Effects of Response Priming and Inhibition on Movement Planning and Execution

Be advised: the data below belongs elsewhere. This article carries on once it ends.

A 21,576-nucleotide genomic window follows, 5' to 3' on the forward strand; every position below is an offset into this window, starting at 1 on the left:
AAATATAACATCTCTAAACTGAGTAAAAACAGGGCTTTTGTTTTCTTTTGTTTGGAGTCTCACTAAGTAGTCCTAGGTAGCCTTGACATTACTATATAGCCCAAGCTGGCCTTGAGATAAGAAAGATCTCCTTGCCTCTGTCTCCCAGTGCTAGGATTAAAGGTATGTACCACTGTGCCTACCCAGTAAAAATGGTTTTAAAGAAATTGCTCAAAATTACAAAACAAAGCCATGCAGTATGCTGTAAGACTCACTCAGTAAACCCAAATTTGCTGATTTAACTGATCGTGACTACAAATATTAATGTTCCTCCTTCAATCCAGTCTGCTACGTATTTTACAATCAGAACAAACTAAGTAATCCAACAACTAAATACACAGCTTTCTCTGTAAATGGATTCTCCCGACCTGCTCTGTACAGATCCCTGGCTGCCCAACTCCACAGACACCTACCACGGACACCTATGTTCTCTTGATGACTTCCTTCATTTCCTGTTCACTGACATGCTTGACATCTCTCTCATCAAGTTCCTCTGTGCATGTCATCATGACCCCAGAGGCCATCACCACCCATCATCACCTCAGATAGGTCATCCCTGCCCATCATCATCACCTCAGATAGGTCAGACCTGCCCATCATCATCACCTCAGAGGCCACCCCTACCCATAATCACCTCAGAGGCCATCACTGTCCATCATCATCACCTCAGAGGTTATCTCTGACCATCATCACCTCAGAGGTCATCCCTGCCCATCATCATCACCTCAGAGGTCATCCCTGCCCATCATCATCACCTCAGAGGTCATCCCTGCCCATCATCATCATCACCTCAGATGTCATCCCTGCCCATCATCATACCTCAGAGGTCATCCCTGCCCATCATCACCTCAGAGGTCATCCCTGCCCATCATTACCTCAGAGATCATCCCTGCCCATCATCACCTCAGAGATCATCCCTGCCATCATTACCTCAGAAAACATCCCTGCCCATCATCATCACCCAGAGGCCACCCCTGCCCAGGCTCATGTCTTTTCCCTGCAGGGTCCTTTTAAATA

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The authors used a precueing method to examine the effects of response priming and inhibition on goal-directed action. Participants (N = 18) completed aiming movements to 1 of 2 locations following predictive (80% cued), nonpredictive (50% cued), and antipredictive (20% cued) precues at 1 of the 2 possible target locations. Consistent with previous research, participants responded more quickly to targets at cued locations than to targets at uncued locations in the 80% condition, and more quickly to targets presented at the uncued than to those presented at cued locations in the 50% and 20% conditions. As predicted by models of action-centered selective attention, movement trajectories deviated away from the cued location in the 50% condition. Movement trajectories were also altered in the 80% and the 20% conditions. Movements directed to the uncued location deviated away from the cued location in the 80% condition, whereas movements directed to the cued location deviated away from the uncued location in the 20% condition. The authors explain the latter trajectory results as a strategy of overcompensation.
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